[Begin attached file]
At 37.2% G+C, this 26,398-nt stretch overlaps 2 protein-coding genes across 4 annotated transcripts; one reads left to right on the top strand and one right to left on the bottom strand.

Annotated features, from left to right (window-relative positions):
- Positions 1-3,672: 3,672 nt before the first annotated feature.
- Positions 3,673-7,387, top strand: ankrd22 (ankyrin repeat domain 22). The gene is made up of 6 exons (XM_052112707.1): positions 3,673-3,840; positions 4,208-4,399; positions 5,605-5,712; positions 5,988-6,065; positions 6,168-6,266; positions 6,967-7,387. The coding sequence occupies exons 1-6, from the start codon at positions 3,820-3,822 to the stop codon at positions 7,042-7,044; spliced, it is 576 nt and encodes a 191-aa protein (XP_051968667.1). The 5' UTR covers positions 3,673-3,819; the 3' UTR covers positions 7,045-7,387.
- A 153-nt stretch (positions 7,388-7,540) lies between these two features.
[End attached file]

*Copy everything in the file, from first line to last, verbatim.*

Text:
At 37.2% G+C, this 26,398-nt stretch overlaps 2 protein-coding genes across 4 annotated transcripts; one reads left to right on the top strand and one right to left on the bottom strand.

Annotated features, from left to right (window-relative positions):
- Positions 1-3,672: 3,672 nt before the first annotated feature.
- Positions 3,673-7,387, top strand: ankrd22 (ankyrin repeat domain 22). The gene is made up of 6 exons (XM_052112707.1): positions 3,673-3,840; positions 4,208-4,399; positions 5,605-5,712; positions 5,988-6,065; positions 6,168-6,266; positions 6,967-7,387. The coding sequence occupies exons 1-6, from the start codon at positions 3,820-3,822 to the stop codon at positions 7,042-7,044; spliced, it is 576 nt and encodes a 191-aa protein (XP_051968667.1). The 5' UTR covers positions 3,673-3,819; the 3' UTR covers positions 7,045-7,387.
- A 153-nt stretch (positions 7,388-7,540) lies between these two features.